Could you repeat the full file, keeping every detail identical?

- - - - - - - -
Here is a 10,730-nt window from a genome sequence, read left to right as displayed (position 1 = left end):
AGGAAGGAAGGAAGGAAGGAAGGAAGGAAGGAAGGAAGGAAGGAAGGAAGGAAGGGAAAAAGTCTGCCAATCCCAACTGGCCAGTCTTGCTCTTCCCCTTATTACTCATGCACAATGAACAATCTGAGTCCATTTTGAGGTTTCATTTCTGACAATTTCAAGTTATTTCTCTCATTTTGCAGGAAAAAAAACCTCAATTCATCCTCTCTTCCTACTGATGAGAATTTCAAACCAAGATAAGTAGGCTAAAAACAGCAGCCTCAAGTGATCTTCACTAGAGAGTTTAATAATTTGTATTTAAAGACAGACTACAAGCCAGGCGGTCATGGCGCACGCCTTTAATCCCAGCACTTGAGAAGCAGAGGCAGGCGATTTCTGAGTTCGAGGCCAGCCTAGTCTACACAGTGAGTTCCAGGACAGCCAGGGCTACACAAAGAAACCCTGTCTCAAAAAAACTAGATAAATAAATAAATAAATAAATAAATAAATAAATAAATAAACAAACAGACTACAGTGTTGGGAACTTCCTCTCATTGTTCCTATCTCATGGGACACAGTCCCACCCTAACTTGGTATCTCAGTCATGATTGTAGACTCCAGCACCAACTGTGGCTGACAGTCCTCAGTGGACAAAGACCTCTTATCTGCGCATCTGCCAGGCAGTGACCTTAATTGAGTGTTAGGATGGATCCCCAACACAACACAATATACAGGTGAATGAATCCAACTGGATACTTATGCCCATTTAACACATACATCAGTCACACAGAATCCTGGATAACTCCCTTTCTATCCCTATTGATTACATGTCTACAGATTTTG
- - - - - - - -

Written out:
Here is a 10,730-nt window from a genome sequence, read left to right as displayed (position 1 = left end):
AGGAAGGAAGGAAGGAAGGAAGGAAGGAAGGAAGGAAGGAAGGAAGGAAGGAAGGGAAAAAGTCTGCCAATCCCAACTGGCCAGTCTTGCTCTTCCCCTTATTACTCATGCACAATGAACAATCTGAGTCCATTTTGAGGTTTCATTTCTGACAATTTCAAGTTATTTCTCTCATTTTGCAGGAAAAAAAACCTCAATTCATCCTCTCTTCCTACTGATGAGAATTTCAAACCAAGATAAGTAGGCTAAAAACAGCAGCCTCAAGTGATCTTCACTAGAGAGTTTAATAATTTGTATTTAAAGACAGACTACAAGCCAGGCGGTCATGGCGCACGCCTTTAATCCCAGCACTTGAGAAGCAGAGGCAGGCGATTTCTGAGTTCGAGGCCAGCCTAGTCTACACAGTGAGTTCCAGGACAGCCAGGGCTACACAAAGAAACCCTGTCTCAAAAAAACTAGATAAATAAATAAATAAATAAATAAATAAATAAATAAATAAACAAACAGACTACAGTGTTGGGAACTTCCTCTCATTGTTCCTATCTCATGGGACACAGTCCCACCCTAACTTGGTATCTCAGTCATGATTGTAGACTCCAGCACCAACTGTGGCTGACAGTCCTCAGTGGACAAAGACCTCTTATCTGCGCATCTGCCAGGCAGTGACCTTAATTGAGTGTTAGGATGGATCCCCAACACAACACAATATACAGGTGAATGAATCCAACTGGATACTTATGCCCATTTAACACATACATCAGTCACACAGAATCCTGGATAACTCCCTTTCTATCCCTATTGATTACATGTCTACAGATTTTG